There’s really just one thing that matters in creating an agile team charter: anchoring to a problem instead of a solution. Anchor to a problem, and your team has a shot at creating the next Google. Anchor to a solution, and it’s more likely your team feels like a rerun of Office Space.
Why? Because problems, defined correctly, are durable and keep you focused on what’s valuable to the user. Solutions change a lot and if a new team is chartered for a solution, it’s confronting difficult odds. Depending on which figures you think are most relevant, only around 20% of feature are really used. 80-90% of new products fail. 50-70% of IT projects fail. That’s daunting, but if you anchor to a problem and iterate through solution (as agile suggests), even the improbable becomes probable and that’s the mainstay of a practical approach to innovation (which is pretty much a proxy for success these days). For a great, public example of all this working at scale, see Spotify’s video on their engineering culture.
Yes, the agile charter has more attributes: the parameters for scrum or whatever agile methodology you’re following, notes on what systems you’ll use for what, values, other stuff. I’ve made some notes on those below. That said, don’t pain your team with drafting all that as a group. Draft something plausible, send it out in advance, discuss and and update it with your team, and then treat it all as an experiment that you’ll observe and update as you go. Don’t over-invest in perfecting it up front. Instead, be diligent about updating it based on what you learn and what you actually do and a strong charter will emerge. That’s what agile is about.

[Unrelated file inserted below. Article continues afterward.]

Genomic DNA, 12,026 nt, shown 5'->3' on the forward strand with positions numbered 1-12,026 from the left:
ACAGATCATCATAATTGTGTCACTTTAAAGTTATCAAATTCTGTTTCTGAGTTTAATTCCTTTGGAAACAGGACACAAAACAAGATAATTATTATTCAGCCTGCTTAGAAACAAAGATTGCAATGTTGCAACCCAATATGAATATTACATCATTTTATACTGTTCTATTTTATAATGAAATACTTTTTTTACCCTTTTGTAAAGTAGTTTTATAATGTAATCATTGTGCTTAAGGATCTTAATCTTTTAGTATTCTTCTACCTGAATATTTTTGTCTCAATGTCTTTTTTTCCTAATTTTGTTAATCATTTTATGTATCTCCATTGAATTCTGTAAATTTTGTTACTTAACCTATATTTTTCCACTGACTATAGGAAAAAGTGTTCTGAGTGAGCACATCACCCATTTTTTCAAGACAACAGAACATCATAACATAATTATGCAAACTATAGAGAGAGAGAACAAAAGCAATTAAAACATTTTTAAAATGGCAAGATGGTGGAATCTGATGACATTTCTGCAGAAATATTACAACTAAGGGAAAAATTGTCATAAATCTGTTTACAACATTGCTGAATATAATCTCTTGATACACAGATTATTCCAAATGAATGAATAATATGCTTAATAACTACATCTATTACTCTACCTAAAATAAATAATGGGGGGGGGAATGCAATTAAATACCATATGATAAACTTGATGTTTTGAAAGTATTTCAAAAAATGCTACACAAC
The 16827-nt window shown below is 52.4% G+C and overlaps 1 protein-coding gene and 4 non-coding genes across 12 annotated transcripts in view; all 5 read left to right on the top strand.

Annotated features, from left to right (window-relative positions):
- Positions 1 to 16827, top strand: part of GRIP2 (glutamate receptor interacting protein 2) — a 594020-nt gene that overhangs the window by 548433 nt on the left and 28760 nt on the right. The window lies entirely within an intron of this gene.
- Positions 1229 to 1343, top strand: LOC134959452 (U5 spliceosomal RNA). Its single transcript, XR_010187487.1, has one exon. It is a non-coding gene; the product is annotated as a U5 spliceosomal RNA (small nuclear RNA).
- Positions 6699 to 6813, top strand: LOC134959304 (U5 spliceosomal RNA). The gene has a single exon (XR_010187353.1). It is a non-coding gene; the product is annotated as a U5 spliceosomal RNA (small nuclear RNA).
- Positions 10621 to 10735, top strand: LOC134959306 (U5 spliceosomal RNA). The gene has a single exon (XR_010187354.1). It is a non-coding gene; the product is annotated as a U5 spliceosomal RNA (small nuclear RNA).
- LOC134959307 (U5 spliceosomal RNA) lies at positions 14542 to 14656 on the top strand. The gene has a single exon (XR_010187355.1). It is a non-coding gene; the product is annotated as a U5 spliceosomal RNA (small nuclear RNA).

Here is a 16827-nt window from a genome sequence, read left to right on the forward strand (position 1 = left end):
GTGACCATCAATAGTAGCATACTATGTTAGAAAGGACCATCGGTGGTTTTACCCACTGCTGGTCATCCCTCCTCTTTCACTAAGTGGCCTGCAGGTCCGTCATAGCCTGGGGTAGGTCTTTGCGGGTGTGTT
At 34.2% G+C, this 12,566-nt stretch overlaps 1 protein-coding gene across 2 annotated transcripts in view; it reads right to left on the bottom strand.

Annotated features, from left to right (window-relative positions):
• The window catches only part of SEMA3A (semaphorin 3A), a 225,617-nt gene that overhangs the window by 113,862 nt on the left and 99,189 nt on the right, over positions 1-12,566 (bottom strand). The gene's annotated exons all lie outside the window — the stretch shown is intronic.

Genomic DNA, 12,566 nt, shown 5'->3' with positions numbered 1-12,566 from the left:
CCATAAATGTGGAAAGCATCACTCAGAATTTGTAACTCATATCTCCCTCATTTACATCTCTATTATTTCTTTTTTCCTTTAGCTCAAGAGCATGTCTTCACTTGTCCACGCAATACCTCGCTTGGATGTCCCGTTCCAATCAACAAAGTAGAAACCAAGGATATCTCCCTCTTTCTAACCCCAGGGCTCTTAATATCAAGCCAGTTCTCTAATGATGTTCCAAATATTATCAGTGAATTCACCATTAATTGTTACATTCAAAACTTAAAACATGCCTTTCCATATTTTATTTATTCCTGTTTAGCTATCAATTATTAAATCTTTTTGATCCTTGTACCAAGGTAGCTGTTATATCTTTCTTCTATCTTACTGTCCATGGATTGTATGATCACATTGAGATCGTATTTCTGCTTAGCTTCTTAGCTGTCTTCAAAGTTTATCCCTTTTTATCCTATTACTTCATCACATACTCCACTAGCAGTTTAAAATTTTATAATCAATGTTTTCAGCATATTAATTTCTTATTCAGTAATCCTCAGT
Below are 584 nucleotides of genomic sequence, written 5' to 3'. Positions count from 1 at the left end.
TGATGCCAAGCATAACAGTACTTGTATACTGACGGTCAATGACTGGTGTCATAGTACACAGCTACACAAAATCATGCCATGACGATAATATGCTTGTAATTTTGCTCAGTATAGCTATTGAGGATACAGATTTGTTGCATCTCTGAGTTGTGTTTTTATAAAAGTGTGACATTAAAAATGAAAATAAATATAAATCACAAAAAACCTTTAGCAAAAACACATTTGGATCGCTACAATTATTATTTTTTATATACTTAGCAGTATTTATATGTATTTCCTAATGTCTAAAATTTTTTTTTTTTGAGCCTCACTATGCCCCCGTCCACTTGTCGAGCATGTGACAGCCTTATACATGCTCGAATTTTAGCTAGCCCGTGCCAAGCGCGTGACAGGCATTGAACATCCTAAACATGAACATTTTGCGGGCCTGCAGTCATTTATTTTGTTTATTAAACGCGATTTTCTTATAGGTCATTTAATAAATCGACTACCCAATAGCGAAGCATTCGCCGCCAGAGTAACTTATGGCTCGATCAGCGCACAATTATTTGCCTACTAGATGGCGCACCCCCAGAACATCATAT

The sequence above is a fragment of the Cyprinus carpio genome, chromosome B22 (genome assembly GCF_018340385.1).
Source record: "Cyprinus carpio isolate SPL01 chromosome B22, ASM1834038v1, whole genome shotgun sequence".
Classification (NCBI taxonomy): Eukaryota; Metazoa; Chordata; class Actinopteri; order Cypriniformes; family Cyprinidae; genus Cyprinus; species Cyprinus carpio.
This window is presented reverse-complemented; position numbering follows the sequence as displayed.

A Template for Team Charters
Mainly because blank pages often make it hard to get started, here is a Google Doc template that you can fork/copy (or download as MS Word if you roll that way): Agile Team Charter Template.
6 Quick Notes on Creating an Agile Team Charter
1. Use a Problem Focus
For reasons I described above, this is probably the most important part of the charter. For bonus points, make sure you know what problems your company or division is solving and how your team and your peer teams fit into that (charter-wise).
2. Note Members & Roles
It may seem obvious but this is probably worth taking 5 minutes to do. Depending on what agile methodology you’re using, note the Product Owner, Scrum Master/Coach, etc. If nothing else, it will help folks from other teams understand who’s doing what.
3. Specify Methods & Parameters
The most important thing about your practice of agile is how you evolve it based on experimentation (not picking the rightest, truest methodology). You can’t evolve your practice if you’re not being explicit about what practices you’re implementing vs. not implementing. If you’re tracking burndown (or not) note that, for example. If you’re working to visualize your actual, observed workflow with kanban, note that.
4. Note Systems
List all the the major things you do as a team and what systems you use for those jobs (even if some of those systems are a Google Doc). Maintaining a shared understanding about this is more important than particular tools and practices.
5. Define Conventions & Practices
Yes, agile values individual interactions over processes and tools. That doesn’t mean it’s a good for team members to constantly hunt around for what they need because everyone does their work differently. If the team agrees a practice is important, it’s probably a good idea to agree to a shared view of conventions, even if they’re all under probation as an experiment.
6. Log Changes
Keeping a brief change record is probably a good idea so that if you have a question about why you did something or how a certain set of outcomes correlated with practice, you have an answer.